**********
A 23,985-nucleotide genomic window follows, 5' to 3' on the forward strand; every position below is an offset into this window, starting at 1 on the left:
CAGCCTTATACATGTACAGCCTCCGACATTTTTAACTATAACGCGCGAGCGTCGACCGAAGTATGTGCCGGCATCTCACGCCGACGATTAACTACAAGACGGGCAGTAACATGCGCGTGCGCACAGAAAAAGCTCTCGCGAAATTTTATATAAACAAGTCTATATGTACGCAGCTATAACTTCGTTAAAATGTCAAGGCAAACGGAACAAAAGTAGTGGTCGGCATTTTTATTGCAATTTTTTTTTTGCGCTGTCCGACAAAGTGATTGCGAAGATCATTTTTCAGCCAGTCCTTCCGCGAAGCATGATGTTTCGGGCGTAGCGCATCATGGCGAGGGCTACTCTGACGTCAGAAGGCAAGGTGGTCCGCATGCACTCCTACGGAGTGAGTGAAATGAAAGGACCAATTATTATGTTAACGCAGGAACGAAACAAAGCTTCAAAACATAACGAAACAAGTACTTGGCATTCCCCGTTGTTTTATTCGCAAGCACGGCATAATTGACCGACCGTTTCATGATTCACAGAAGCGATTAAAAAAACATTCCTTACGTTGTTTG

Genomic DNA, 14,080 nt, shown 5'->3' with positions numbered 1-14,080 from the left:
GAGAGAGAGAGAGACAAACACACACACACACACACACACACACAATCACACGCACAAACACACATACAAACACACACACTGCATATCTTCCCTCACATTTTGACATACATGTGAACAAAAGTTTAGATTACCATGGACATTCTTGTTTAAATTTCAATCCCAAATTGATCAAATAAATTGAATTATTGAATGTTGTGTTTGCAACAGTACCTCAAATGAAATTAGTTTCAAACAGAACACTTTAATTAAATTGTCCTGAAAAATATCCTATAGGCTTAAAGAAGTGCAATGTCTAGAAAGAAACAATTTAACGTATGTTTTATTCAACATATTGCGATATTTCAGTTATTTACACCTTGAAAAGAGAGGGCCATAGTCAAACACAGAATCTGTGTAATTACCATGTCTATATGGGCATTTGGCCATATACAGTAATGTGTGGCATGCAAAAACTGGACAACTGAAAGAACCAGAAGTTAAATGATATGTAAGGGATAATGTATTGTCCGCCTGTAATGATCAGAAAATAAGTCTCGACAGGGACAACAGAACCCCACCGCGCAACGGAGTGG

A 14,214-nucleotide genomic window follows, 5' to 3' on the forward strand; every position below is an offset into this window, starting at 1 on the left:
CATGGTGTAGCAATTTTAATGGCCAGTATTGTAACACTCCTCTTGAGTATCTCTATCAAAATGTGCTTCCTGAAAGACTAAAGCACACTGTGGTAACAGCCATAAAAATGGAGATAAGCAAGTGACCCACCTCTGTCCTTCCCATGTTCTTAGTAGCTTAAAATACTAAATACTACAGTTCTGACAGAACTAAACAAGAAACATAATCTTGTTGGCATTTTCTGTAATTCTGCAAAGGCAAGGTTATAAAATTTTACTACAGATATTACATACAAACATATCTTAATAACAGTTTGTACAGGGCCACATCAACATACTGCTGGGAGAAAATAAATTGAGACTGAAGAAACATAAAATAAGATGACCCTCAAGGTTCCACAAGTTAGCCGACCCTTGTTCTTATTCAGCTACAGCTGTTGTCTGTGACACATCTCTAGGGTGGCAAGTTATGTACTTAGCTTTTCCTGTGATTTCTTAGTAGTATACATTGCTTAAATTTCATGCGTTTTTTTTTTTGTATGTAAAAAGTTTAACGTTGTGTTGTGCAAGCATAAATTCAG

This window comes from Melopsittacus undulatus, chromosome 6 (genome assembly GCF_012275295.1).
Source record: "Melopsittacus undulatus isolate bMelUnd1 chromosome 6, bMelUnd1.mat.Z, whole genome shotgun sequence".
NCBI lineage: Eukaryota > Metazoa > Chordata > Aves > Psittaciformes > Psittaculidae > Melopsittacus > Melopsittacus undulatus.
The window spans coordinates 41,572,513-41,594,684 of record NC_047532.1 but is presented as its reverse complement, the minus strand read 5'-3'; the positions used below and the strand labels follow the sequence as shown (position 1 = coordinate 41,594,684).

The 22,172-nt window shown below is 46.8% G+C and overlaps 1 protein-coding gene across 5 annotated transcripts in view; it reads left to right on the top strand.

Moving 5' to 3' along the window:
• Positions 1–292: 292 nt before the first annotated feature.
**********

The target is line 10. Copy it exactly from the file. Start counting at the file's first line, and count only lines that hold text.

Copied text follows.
The window spans coordinates 41,572,513-41,594,684 of record NC_047532.1 but is presented as its reverse complement, the minus strand read 5'-3'; the positions used below and the strand labels follow the sequence as shown (position 1 = coordinate 41,594,684).